As part of my ongoing de-cluttering project, I just spent fifteen minutes going through two boxes from the top shelf of my closet, both labelled “Su’s junk drawer.” This is stuff that I packed up at the old house eighteen months ago, and didn’t have the energy to go through then. Most of it is now either in the trash or in a bag destined for Goodwill, but I kept some favorite things, like a picture of Scott and me on our way in to Cedar Point very early in our relationship as lovers (it’s in one of those hold-it-up-to-the-light things on a keychain) and a couple of pieces of jewelry I’ll never wear again but am fond of. I kept my high school class ring, heavens knows why. I kept my grandfather’s everyday pocket watch, a highly utilitarian steel with a “Caterpillar Track-type Tractors” fob. It’s sitting on the desk next to me, ticking away: I am testing it to see if it keeps time, and if it does, I may start carrying it.
Next to it is a little pocket knife I bought on the street in Moscow. I have needed a little knife to carry in my purse, and this one is as good as any.
I kept a little tray for catching one’s things at the end of the day. It says “Hazel” on it, and belonged to my Great-Aunt Hazel, whom I loved dearly.
In the trash: dozens of pairs of earrings I bought for a dollar or two each on the streets of New York, Philadelphia, and other eastern metropolises during my days of wandering the urban centers of the eastern seaboard. Some dried up watercolor paints. Tee Corinne’s Cunt Coloring Book.
On the way to Goodwill: Some lovely barrettes left from my long-hair days. Some decorative boxes. Some decent costume jewelry. A few scarves. The remains of a childhood penguin collection.
Sitting on the bed awaiting disposition: My Dungeons & Dragons box, containing my dice (not being a dice nut, I only had one set) and my character sheets. Most of the character sheets are in the recycle bin, but I am not sure what to do with Bella, the character I played most and loved most dearly. Looking through her stats makes me remember how fond I was of her, and how much fun I had playing her. She had an 85% chance of learning a new spell, 60-foot “infravision,” 30% resistance to charms, and if she rolled 12 or higher on D20 it gave her “+2 to hit” plus some other enhancements, for 1D10 rounds, an enhancement she won by outsmarting a leprechaun). She was young, not especially clever, very good at dancing, etiquette, and astrology, and sexually promiscuous. Not long before I left my standing D&D game because the dungeonmaster refused to eject a new player who brought a loaded gun to a game, she acquired a fairy dragon as a familiar through a series of shockingly improbable dice rolls (I suspect the dungeonmaster cheated in my favor because she was sweet on me; the other familiar Bella could have ended up with was a toad).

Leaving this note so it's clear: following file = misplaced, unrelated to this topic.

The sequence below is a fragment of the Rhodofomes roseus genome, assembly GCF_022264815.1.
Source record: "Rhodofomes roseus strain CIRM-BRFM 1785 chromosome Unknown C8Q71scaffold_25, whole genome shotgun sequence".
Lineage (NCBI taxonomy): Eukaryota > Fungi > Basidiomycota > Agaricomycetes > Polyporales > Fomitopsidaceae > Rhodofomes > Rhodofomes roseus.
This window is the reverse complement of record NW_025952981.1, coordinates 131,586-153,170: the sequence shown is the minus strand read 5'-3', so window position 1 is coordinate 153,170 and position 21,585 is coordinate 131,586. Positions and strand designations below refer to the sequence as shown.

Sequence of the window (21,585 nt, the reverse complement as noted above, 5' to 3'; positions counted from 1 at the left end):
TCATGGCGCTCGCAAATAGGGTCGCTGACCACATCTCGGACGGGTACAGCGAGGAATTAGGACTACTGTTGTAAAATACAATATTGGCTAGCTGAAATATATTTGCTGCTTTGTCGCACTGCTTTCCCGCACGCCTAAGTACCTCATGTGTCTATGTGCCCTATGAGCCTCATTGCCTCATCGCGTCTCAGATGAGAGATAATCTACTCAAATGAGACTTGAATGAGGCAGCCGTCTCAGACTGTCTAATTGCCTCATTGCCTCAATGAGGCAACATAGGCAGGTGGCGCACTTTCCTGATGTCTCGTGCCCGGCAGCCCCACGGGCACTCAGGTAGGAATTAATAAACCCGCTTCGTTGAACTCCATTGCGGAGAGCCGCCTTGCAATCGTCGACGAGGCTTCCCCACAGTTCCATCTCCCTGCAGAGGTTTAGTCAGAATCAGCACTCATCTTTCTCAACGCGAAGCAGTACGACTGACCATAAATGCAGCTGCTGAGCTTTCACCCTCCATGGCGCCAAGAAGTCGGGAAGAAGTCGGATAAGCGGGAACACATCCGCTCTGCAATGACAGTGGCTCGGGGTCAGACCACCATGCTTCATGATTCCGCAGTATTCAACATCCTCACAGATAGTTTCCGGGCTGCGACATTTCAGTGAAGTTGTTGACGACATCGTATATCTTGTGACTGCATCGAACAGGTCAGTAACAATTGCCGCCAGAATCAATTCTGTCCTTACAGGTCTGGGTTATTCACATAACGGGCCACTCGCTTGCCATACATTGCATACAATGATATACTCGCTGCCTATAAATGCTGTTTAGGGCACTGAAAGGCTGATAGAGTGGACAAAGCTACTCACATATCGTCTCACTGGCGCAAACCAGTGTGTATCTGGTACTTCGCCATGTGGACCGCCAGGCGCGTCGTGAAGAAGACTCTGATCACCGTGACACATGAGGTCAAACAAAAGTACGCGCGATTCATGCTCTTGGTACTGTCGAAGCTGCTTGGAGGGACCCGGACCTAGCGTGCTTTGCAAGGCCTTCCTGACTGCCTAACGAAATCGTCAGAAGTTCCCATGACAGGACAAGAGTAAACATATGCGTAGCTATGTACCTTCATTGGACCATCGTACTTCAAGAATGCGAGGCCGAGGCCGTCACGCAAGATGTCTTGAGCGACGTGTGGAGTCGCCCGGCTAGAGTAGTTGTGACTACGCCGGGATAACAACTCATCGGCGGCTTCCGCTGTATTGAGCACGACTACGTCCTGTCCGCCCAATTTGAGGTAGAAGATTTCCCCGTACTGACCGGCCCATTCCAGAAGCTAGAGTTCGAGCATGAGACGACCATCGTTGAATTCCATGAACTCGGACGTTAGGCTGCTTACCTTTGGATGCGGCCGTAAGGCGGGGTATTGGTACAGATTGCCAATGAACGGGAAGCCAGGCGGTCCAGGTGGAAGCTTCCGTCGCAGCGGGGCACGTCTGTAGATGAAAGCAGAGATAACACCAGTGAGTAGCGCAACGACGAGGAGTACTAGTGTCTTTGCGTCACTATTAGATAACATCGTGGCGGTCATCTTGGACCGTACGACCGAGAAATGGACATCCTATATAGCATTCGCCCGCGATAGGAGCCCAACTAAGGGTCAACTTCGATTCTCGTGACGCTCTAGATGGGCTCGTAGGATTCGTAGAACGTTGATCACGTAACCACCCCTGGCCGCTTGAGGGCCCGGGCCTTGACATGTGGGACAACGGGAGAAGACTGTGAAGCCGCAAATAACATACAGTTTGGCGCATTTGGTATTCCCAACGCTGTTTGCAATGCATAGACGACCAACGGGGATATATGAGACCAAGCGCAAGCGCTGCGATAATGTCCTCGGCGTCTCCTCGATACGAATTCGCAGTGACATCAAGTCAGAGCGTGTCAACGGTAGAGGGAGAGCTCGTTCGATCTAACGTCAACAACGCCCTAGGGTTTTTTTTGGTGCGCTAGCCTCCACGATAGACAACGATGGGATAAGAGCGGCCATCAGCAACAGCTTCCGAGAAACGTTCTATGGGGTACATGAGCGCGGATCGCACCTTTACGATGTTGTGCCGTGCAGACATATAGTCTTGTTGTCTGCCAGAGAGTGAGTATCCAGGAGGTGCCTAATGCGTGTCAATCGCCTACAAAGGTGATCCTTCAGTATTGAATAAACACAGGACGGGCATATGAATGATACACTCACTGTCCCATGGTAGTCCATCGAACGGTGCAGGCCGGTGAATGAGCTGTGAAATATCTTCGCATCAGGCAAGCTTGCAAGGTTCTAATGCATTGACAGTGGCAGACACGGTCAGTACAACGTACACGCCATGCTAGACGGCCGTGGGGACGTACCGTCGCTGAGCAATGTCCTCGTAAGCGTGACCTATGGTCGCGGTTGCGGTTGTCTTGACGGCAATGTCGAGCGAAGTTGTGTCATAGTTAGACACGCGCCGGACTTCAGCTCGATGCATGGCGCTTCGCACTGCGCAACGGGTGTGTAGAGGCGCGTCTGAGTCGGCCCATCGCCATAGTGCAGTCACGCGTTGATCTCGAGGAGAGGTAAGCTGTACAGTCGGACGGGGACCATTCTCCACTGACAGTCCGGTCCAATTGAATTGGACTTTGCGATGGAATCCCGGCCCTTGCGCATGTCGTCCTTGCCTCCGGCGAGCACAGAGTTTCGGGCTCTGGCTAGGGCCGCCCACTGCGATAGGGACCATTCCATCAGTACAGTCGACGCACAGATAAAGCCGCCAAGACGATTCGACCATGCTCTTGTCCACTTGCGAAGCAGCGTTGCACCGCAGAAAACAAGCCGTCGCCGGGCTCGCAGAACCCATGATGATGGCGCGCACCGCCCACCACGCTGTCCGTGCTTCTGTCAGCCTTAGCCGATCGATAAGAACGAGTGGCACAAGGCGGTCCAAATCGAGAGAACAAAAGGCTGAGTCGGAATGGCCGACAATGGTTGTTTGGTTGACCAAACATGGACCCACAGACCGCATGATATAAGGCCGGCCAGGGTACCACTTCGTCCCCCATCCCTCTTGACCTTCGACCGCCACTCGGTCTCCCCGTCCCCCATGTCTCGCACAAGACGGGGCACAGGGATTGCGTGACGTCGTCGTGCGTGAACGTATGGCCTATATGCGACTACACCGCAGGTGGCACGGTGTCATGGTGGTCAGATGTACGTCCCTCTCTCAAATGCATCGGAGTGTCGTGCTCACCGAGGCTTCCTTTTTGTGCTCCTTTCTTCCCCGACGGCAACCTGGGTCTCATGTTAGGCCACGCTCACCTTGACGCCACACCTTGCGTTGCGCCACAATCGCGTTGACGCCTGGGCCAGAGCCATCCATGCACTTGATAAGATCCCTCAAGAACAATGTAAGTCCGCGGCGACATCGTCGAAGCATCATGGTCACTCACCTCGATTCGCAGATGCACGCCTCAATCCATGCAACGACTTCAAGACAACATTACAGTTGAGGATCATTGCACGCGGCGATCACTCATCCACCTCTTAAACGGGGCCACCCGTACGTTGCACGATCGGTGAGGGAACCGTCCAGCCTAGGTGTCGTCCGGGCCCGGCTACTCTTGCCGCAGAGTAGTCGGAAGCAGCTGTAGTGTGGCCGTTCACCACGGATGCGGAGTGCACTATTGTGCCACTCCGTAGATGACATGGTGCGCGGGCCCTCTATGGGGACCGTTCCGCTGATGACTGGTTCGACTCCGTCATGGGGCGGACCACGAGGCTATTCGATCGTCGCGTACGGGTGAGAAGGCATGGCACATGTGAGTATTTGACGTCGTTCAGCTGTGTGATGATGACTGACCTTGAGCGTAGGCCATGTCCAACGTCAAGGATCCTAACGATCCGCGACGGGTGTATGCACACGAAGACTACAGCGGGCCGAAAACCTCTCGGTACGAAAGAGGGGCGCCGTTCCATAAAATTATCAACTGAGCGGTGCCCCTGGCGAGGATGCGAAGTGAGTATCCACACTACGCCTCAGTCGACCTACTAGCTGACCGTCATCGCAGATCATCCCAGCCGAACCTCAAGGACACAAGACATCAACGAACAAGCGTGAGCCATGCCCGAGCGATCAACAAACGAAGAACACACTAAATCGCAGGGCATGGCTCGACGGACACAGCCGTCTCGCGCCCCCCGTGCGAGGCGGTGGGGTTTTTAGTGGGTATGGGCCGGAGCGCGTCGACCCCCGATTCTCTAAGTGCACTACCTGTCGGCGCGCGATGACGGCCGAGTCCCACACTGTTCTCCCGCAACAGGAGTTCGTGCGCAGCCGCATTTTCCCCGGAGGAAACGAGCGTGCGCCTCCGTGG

I miss D&D. I miss role-playing with clever people for ten and twelve hours at a stretch. I miss the lame jokes (“Time to cast Summon Pizza!”). I miss the boredom and drama of a dungeon crawl. I’ll probably never play again, and even if I did, it wouldn’t be as Bella, I’m sure. Given that I can’t even decipher many of my notes on her, she’d be tough to resurrect.
Well, I’m not ready to recycle her. I’ll put her sheets back in with the dice and find a place for them on the games shelf in the basement. Today, cleaning out just two small boxes, I said goodbye to several old versions of myself: the one who traveled halfway around the world; the one who knew her way around Greenwich Village after dark; the one who thought she could learn to paint; the one who wasn’t afraid of big flashy jewelry. Looking at his watch (which is keeping excellent time so far), I said goodbye again to my grandpa, dead over thirty years now. I’m not ready to say goodbye to Bella, or to the young woman I was, who could stay up all night pretending to be her.Posted by Su Penn at May 7, 2004 02:51 PM | TrackBack